However, during the following years, other groups emerged and not only began to operate independently of Hamas’ direction, but some also began to directly challenge Hamas’ authority in the Gaza Strip. In 2008, a planned visit to Gaza by Tony Blair was cancelled due to warnings from Israeli intelligence that there was a plot to assassinate him. It was further revealed that Hamas was not the perpetrator of the plot, and indeed knew little about it, as was the case when BBC journalist Alan Johnston was kidnapped that same year. These plots were combined by underground extremist groups attacking things they perceived to be too Western, such as internet cafes.

The turning point came in 2009 when one group, Jund Ansar Allah (The Soldiers of God’s Supporters) declared an Islamic Emirate in Rafah, Gaza, in effect seceding from Hamas’ rule. The response was brutal and Hamas continues to crack down and arrest members of Salafi groups who are too outspoken in criticising Hamas.

This April’s murder of Vittorio Arrigoni, blamed on affiliates of the Salafist-Jihadist group Tawhid wa al-Jihad (Monotheism and Jihad, who deny the accusation) also illustrates the growing tension between Hamas and its emerging contestants. The innocent Italian activist was targeted as a foreigner and an infidel, accused of courting Muslim women in Gaza. But the demands of his kidnappers were for Hamas to release Salafi-Jihadist prisoners. Hamas’ response was as it had been in 2009, and it is currently cracking down on extremist groups yet again.

The Main Causes

So why are an increasing minority of Gazans turning to groups more extreme than Hamas, and why does the Fatah unity deal and the UN vote pose a problem for them?

The answer is that there is antagonism between the ideologically muddled Hamas – a mix of Islamism and nationalism that gestures towards democracy – and the hard-line Salafi-Jihadis, who shun these last two principles. Furthermore, those who supported Hamas as an outlet for violent force also feel betrayed by its mere suggestion of the possibility of cease-fires and peace with Israel. For Salafi-Jihadists, the Fatah unity deal represents further acceptance of these liberal governmental principles, as well as  what they perceive to be a corrupt Israeli stooge. If the UN vote in favour of Palestinian statehood, Hamas will further be seen as working off the back of the West, entailing further scaling down of its armed resistance.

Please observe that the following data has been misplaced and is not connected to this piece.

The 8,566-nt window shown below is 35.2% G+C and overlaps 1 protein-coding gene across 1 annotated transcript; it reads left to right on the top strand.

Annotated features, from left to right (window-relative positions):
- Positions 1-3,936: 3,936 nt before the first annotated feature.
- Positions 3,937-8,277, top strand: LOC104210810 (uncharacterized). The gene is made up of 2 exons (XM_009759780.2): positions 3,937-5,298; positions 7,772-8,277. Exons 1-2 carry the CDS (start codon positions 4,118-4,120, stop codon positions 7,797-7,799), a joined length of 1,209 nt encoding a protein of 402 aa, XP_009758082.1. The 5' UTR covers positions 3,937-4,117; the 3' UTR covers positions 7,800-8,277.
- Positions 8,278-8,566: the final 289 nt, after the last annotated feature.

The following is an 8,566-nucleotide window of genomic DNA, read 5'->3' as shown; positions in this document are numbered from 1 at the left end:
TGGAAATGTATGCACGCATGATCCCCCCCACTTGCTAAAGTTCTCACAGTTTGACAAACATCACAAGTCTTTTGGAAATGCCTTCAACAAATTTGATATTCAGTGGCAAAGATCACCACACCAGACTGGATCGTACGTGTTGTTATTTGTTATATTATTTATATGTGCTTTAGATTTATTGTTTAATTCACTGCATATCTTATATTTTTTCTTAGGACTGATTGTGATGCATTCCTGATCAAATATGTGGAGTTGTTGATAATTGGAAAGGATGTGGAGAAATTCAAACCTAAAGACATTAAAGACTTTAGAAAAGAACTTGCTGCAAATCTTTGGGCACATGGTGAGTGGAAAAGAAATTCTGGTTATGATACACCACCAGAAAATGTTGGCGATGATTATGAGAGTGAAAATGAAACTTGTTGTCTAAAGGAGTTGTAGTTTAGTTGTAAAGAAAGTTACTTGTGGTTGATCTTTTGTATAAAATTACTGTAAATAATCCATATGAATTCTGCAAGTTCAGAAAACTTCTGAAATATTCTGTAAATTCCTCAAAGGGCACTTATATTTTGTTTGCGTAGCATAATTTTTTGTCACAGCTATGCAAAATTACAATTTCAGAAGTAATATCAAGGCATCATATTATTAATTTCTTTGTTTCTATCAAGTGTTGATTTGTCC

Let us consider these factors in more detail.

Salafi-Jihadism offers the general pull of a globally focused ideology. Although Hamas started off as such in the late 1980s, it has toned down its rhetoric about the global caliphate and instead emphasised its identity as a movement dedicated to a nationalist struggle within Palestine. To those who take inspiration from the expansionist Salafi-Wahhabist ideologies that accompany the funding that has poured out of Saudi Arabia since the mid-1970s, nationalism is un-Islamic apostasy. For this reason, there are many who feel that Hamas simply cannot represent Islam in the Gaza Strip, and the main alternative is to re-assert the Salafist ideology they feel Hamas has abandoned.